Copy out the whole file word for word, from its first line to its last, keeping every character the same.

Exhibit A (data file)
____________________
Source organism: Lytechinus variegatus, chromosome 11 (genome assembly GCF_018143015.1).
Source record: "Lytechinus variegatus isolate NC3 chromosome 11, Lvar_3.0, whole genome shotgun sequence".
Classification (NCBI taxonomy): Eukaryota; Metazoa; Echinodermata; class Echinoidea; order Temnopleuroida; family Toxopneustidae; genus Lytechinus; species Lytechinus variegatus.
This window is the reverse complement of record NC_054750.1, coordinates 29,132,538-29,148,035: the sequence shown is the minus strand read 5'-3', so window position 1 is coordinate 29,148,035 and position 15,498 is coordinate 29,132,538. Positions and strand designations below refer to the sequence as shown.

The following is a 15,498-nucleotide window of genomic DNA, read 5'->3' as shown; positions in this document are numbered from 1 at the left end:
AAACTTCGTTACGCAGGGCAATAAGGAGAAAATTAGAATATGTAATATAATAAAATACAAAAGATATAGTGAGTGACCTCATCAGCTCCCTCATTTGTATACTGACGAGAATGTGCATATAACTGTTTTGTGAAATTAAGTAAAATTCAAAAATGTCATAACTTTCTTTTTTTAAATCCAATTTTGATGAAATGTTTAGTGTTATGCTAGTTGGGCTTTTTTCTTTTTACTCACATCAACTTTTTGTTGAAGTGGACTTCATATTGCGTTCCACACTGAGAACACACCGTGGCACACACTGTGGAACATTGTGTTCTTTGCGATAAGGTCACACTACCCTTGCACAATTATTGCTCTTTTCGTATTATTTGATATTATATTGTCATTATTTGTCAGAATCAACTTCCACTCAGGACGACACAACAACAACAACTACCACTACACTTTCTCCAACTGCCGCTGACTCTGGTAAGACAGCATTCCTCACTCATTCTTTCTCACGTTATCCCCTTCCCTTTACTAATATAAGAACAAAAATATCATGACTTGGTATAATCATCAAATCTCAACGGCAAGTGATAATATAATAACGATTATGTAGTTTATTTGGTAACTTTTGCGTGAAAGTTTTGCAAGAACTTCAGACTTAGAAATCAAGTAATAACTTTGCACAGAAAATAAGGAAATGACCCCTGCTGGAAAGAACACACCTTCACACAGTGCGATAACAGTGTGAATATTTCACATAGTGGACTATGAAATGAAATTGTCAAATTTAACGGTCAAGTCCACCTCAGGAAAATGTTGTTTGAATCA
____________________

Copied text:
Source organism: Lytechinus variegatus, chromosome 11 (genome assembly GCF_018143015.1).
Source record: "Lytechinus variegatus isolate NC3 chromosome 11, Lvar_3.0, whole genome shotgun sequence".
Classification (NCBI taxonomy): Eukaryota; Metazoa; Echinodermata; class Echinoidea; order Temnopleuroida; family Toxopneustidae; genus Lytechinus; species Lytechinus variegatus.
This window is the reverse complement of record NC_054750.1, coordinates 29,132,538-29,148,035: the sequence shown is the minus strand read 5'-3', so window position 1 is coordinate 29,148,035 and position 15,498 is coordinate 29,132,538. Positions and strand designations below refer to the sequence as shown.

The following is a 15,498-nucleotide window of genomic DNA, read 5'->3' as shown; positions in this document are numbered from 1 at the left end:
AAACTTCGTTACGCAGGGCAATAAGGAGAAAATTAGAATATGTAATATAATAAAATACAAAAGATATAGTGAGTGACCTCATCAGCTCCCTCATTTGTATACTGACGAGAATGTGCATATAACTGTTTTGTGAAATTAAGTAAAATTCAAAAATGTCATAACTTTCTTTTTTTAAATCCAATTTTGATGAAATGTTTAGTGTTATGCTAGTTGGGCTTTTTTCTTTTTACTCACATCAACTTTTTGTTGAAGTGGACTTCATATTGCGTTCCACACTGAGAACACACCGTGGCACACACTGTGGAACATTGTGTTCTTTGCGATAAGGTCACACTACCCTTGCACAATTATTGCTCTTTTCGTATTATTTGATATTATATTGTCATTATTTGTCAGAATCAACTTCCACTCAGGACGACACAACAACAACAACTACCACTACACTTTCTCCAACTGCCGCTGACTCTGGTAAGACAGCATTCCTCACTCATTCTTTCTCACGTTATCCCCTTCCCTTTACTAATATAAGAACAAAAATATCATGACTTGGTATAATCATCAAATCTCAACGGCAAGTGATAATATAATAACGATTATGTAGTTTATTTGGTAACTTTTGCGTGAAAGTTTTGCAAGAACTTCAGACTTAGAAATCAAGTAATAACTTTGCACAGAAAATAAGGAAATGACCCCTGCTGGAAAGAACACACCTTCACACAGTGCGATAACAGTGTGAATATTTCACATAGTGGACTATGAAATGAAATTGTCAAATTTAACGGTCAAGTCCACCTCAGGAAAATGTTGTTTGAATCA